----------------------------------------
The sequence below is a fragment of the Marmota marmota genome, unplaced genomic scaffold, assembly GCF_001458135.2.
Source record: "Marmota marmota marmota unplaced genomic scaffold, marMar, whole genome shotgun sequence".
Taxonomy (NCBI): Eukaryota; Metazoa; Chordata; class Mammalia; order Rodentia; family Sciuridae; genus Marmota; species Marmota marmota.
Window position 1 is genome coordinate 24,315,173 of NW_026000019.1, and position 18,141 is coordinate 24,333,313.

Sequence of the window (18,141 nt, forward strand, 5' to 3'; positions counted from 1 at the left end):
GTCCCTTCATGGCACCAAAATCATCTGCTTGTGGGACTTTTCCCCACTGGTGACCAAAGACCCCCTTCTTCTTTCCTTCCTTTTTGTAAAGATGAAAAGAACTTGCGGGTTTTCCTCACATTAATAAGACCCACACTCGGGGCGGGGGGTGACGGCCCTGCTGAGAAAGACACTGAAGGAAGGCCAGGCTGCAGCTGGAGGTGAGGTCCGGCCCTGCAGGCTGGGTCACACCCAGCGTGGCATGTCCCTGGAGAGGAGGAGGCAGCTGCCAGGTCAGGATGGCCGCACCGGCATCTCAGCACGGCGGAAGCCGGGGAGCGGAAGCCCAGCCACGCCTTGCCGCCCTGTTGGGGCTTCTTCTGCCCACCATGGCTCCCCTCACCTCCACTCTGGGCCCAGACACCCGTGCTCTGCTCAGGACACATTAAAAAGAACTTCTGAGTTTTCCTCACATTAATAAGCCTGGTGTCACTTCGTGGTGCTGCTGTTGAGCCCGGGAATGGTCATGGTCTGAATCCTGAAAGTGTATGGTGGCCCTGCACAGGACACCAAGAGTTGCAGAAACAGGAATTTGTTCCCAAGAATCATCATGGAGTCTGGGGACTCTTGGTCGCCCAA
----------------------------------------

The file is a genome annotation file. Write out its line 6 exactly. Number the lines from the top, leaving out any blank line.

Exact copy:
GTCCCTTCATGGCACCAAAATCATCTGCTTGTGGGACTTTTCCCCACTGGTGACCAAAGACCCCCTTCTTCTTTCCTTCCTTTTTGTAAAGATGAAAAGAACTTGCGGGTTTTCCTCACATTAATAAGACCCACACTCGGGGCGGGGGGTGACGGCCCTGCTGAGAAAGACACTGAAGGAAGGCCAGGCTGCAGCTGGAGGTGAGGTCCGGCCCTGCAGGCTGGGTCACACCCAGCGTGGCATGTCCCTGGAGAGGAGGAGGCAGCTGCCAGGTCAGGATGGCCGCACCGGCATCTCAGCACGGCGGAAGCCGGGGAGCGGAAGCCCAGCCACGCCTTGCCGCCCTGTTGGGGCTTCTTCTGCCCACCATGGCTCCCCTCACCTCCACTCTGGGCCCAGACACCCGTGCTCTGCTCAGGACACATTAAAAAGAACTTCTGAGTTTTCCTCACATTAATAAGCCTGGTGTCACTTCGTGGTGCTGCTGTTGAGCCCGGGAATGGTCATGGTCTGAATCCTGAAAGTGTATGGTGGCCCTGCACAGGACACCAAGAGTTGCAGAAACAGGAATTTGTTCCCAAGAATCATCATGGAGTCTGGGGACTCTTGGTCGCCCAA